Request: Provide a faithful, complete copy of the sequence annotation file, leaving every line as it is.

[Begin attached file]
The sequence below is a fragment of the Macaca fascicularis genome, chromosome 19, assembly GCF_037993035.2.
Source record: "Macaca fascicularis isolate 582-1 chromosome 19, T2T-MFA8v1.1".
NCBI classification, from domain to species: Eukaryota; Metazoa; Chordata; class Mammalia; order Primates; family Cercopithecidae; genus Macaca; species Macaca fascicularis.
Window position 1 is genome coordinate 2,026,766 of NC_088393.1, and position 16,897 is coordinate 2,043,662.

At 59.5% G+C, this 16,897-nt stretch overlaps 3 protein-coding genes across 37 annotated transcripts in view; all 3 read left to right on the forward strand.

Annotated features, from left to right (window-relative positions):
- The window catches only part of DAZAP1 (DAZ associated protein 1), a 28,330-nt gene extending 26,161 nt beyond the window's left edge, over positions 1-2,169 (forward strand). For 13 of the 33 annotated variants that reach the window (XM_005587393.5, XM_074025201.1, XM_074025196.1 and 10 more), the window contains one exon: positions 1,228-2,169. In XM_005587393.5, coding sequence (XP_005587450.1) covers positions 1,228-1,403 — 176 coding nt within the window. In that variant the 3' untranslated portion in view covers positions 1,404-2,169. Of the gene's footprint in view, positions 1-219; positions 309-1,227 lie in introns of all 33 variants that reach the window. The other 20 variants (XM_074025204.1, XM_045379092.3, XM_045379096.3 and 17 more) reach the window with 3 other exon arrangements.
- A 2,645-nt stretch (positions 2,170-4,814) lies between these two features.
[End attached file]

The sequence below is a fragment of the Macaca fascicularis genome, chromosome 19, assembly GCF_037993035.2.
Source record: "Macaca fascicularis isolate 582-1 chromosome 19, T2T-MFA8v1.1".
NCBI classification, from domain to species: Eukaryota; Metazoa; Chordata; class Mammalia; order Primates; family Cercopithecidae; genus Macaca; species Macaca fascicularis.
Window position 1 is genome coordinate 2,026,766 of NC_088393.1, and position 16,897 is coordinate 2,043,662.

At 59.5% G+C, this 16,897-nt stretch overlaps 3 protein-coding genes across 37 annotated transcripts in view; all 3 read left to right on the forward strand.

Annotated features, from left to right (window-relative positions):
- The window catches only part of DAZAP1 (DAZ associated protein 1), a 28,330-nt gene extending 26,161 nt beyond the window's left edge, over positions 1-2,169 (forward strand). For 13 of the 33 annotated variants that reach the window (XM_005587393.5, XM_074025201.1, XM_074025196.1 and 10 more), the window contains one exon: positions 1,228-2,169. In XM_005587393.5, coding sequence (XP_005587450.1) covers positions 1,228-1,403 — 176 coding nt within the window. In that variant the 3' untranslated portion in view covers positions 1,404-2,169. Of the gene's footprint in view, positions 1-219; positions 309-1,227 lie in introns of all 33 variants that reach the window. The other 20 variants (XM_074025204.1, XM_045379092.3, XM_045379096.3 and 17 more) reach the window with 3 other exon arrangements.
- A 2,645-nt stretch (positions 2,170-4,814) lies between these two features.